"There's been a long history of oil and gas exploration in this area. We as a company produce oil and gas from around 20 sites across that area, around 40 million barrels have been recovered to date across that area."
Despite the lucrative discovery of shale oil beneath Sussex and neighbouring counties, the British Geological Survey emphasised the find was an estimate for the “entire volume of oil in the rock - not how much can be recovered”. It added it was “too early” to determine how much could technically be extracted at a commercial rate.
Professor Andrew Aplin, of Durham University, questioned how much of the oil found in the Weald basin was recoverable.
The professor of unconventional petroleum from the department of earth sciences said: "The interesting question is how much of the oil that has been identified might be recoverable.
"A careful look at the data in the report suggests that much of the oil in the shale is tightly bound to the rock and therefore difficult or impossible to produce.”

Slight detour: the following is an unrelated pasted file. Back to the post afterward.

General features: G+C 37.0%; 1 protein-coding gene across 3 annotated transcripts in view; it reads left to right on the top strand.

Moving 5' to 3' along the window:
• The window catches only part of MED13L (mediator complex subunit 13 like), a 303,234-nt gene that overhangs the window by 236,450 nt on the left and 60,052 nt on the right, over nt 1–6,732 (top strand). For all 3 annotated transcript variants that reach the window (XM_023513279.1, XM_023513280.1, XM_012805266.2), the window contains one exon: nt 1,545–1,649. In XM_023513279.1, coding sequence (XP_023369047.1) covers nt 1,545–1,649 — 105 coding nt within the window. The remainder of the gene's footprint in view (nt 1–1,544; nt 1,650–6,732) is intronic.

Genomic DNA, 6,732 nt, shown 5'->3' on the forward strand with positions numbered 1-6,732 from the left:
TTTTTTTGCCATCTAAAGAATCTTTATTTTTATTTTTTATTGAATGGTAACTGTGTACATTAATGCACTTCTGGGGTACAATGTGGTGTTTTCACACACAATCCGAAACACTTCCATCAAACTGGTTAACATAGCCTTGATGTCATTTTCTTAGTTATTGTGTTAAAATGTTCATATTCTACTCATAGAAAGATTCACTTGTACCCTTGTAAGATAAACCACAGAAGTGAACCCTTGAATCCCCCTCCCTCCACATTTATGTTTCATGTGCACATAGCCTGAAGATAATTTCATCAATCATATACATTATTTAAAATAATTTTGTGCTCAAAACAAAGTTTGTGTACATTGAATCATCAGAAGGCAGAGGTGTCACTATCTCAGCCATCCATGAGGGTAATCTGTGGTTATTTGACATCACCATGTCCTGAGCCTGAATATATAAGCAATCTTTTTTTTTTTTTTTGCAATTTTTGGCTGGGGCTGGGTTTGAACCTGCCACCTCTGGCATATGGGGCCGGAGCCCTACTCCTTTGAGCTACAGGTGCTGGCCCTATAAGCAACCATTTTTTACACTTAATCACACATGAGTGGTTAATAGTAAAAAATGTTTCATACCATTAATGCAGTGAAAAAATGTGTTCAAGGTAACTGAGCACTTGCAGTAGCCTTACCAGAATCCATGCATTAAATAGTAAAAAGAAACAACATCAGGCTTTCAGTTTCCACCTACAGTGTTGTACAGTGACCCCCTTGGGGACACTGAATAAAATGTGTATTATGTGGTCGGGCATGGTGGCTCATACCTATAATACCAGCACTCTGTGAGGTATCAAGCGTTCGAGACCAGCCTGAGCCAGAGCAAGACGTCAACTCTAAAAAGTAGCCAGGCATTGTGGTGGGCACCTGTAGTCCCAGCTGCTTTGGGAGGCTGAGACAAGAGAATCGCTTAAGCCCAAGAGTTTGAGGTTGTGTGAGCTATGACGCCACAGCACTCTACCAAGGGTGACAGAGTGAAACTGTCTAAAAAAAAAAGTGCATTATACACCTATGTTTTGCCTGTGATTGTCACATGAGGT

Brenda Pollack, south east regional campaigner for Friends of the Earth, said shale oil and gas was not the solution to the UK's energy problems.She said: "These latest estimates will set alarm bells ringing across the south east of England, where fracking firms seem intent on punching holes in some of Britain's most beautiful countryside in the search for profits.
"Shale oil and gas are not the solution to the UK's energy challenges. Rather than drilling for more dirty fossil fuels that will add to climate change, the Government should be backing renewable power and energy efficiency."
BOX - What parts of Sussex are the energy companies interested in?